Bad Children, Bad Parents

poorladChildren are expensive; in the early Victorian period parents would go to extreme measures to get them off their hands.

In May 1836 John Mitchell brought his 14 year old stepson, Frederick Payne, before the Surrey magistrates, alleging the boy had stolen three pairs of his shoes.

Though the evidence against him was enough to send him to Brixton for two weeks, the chairman of the magistrates, Robert Hedger, questioned Mitchell’s motives in bringing the prosecution:

“How long have you been married to his mother?” asked Hedger.
“18 months,” replied Mitchell.
“I am told he is a very intelligent boy; is it so?”
“Yes he is, and his mother and I wish to get him off to sea.”
“You have both adopted a pretty expedient of getting him off to sea by prosecuting him for felony: you wish to get him a free passage by sending him to Botany Bay, I suppose.”
“He has some bad companions, and he has pilfered things from us.”

It was not unusual for parents to testify against their children in the hope of having them jailed or transported.  The mother of William Revels, a ‘genteel-looking youth’, told the court at Union Hall in January 1840 that her son had ‘evinced the most evil propensities almost since his very childhood.’  Revels had been charged with ‘being concealed in a lady’s bedroom for an unlawful purpose’, but claimed he was only seeking refuge from the harsh conduct of his stepfather.  He was sent to Brixton for a month.

In the same year a boy by the name of George Phillips was charged with stealing a pistol, and attempting to discharge it at a gentleman driving in a gig on the Clapham Road.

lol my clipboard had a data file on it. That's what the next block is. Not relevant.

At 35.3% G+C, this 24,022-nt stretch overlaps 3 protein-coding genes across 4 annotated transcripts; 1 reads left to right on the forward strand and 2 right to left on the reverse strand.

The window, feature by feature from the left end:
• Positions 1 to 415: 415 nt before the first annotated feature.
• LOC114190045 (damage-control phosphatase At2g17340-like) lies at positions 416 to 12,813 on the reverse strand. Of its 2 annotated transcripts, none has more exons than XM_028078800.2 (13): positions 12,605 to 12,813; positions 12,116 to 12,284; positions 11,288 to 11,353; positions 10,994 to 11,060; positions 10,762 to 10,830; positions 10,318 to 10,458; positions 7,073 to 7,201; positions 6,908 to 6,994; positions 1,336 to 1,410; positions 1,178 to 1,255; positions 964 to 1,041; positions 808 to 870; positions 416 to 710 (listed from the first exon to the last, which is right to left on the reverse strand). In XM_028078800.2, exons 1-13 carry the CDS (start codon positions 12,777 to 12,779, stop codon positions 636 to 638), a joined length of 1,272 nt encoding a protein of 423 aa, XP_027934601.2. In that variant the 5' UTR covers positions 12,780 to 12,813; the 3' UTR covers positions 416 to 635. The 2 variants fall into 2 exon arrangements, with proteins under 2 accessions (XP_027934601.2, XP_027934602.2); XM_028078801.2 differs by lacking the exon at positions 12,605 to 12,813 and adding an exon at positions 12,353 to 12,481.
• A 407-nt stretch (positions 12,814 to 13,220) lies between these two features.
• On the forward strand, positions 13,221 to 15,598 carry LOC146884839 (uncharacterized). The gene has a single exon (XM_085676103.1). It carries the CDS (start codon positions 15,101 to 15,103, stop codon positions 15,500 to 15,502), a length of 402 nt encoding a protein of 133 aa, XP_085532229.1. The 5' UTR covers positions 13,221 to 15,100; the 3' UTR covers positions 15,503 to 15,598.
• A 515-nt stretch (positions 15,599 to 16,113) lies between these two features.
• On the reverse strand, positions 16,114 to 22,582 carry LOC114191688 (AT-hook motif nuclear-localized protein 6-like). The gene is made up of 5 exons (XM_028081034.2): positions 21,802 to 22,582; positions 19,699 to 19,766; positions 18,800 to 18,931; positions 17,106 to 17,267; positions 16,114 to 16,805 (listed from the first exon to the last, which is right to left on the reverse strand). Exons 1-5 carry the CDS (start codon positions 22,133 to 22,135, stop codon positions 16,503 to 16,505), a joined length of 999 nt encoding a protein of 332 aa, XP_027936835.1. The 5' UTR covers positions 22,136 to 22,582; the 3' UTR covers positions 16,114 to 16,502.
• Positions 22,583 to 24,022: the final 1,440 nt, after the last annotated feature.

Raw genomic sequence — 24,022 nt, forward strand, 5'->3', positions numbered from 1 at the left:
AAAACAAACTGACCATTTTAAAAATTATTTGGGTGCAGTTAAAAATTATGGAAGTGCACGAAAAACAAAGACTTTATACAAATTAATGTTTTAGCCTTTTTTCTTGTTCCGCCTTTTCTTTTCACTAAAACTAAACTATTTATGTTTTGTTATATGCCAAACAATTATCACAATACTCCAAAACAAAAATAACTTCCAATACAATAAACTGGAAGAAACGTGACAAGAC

The prisoner’s father said that the boy was incorrigible, and that every means had been tried to break him of his vicious ways.  He had endeavoured to admit the boy into the Philanthropic Asylum.  The owner of the pistol said he could get a ship for the boy and get him off to sea, which the father readily agreed to.  He was committed to Brixton for fourteen days, after which a ship was provided for his departure.

Some though appeared to deserve their parents’ disapproval.  William Rowney, a boy between thirteen and fourteen had already been sent to Brixton three times, and once publicly and twice privately whipped for theft.  The magistrate was disposed to send him to Brixton again, but the boy’s father told the court that neither prison or the floggings had any effect on him.  ‘The boy himself, although seeing his father and mother in a state of affliction on his account, ridiculed their pity, and every now and then thrust out his tongue at them.’  The magistrate sent him for trial, from where he would likely be shipped to Australia.

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